Like Rome, Sheffield is built on seven hills. High on one of them, on the cusp of the Peak District National Park, you’ll find the beautiful Hallamshire Golf Club.
Perhaps you haven’t heard of it before now – unlike Italy, this has never been a part of the world comfortable shouting too loudly about itself – but rather like the city of Sheffield itself, this is a golf club with so much more to it than first meets the eye.
Stereotypes of Sheffield as a grim, dark place dominated by industry are horribly outdated.
With 30% of the city in the Peak District, it has more trees per person than any metropolis in Europe. It’s now a place of genuine colour and creativity, with artists, designers, top chefs and craft brewers coming together to forge a charming, vibrant new version of Sheffield.
Fortunately for us, it also boasts a truly wonderful golf course. And Hallamshire Golf Club really does reflect the modern city it so proudly represents. Situated three-and-a-half miles from the city centre, the club still feels very much part of Sheffield as you pull off a busy suburban street and into the club with little hint of the magic to come.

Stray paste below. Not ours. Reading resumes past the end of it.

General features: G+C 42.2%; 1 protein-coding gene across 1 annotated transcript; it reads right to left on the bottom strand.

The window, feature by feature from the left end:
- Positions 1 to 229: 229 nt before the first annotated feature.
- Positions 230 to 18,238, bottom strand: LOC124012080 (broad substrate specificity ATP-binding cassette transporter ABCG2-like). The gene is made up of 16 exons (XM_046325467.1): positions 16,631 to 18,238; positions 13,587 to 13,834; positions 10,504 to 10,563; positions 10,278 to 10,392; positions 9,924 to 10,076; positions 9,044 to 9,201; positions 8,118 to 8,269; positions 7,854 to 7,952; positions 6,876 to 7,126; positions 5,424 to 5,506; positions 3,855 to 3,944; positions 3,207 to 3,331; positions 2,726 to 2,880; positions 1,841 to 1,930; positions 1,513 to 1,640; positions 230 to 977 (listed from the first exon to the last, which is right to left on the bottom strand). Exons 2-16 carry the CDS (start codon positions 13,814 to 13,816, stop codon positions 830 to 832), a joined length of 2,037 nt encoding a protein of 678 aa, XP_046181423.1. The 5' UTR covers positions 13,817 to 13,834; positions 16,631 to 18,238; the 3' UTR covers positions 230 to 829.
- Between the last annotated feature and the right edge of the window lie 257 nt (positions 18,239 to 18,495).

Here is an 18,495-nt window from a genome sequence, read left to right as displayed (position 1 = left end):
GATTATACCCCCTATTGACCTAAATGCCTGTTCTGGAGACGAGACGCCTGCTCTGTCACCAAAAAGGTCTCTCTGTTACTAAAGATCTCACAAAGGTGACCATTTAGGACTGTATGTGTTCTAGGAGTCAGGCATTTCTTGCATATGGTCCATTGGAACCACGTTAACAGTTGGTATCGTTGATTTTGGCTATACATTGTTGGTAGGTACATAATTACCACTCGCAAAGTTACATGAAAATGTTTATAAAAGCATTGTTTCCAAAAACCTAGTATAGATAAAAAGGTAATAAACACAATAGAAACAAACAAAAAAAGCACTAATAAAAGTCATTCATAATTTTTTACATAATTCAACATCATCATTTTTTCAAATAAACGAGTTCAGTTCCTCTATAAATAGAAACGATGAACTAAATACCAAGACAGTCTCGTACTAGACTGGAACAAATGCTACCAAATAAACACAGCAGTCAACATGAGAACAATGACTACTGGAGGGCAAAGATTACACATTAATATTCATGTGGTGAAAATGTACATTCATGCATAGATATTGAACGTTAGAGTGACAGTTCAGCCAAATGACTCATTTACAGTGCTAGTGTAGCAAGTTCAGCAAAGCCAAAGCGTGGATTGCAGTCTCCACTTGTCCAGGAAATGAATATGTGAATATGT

There is no long, winding driveway and the clubhouse, while beautifully-appointed, could not be described as grand. But Sheffield is a place which has always prioritised substance over style and from the moment you set foot in the Hallamshire you begin to feel that.
There’s a rare brand of kindness here. Sheffield was once described as a city of people who immediately behave as if they’ve been putting up with you for years – like a warm hug that never judges you. And that feels like a fitting description of the Hallamshire experience – which on and off the course, is nothing short of a delight.
As we enter the pro shop, we’re welcomed like friends. The highly-respected head professional, Joe Froggatt, is talking us through Hallamshire’s stellar list of former pros whose footsteps he is following in – John Jacobs and Pete Cowen both started their careers here – when a member comes in wearing shorts on what is a pretty fresh autumnal day.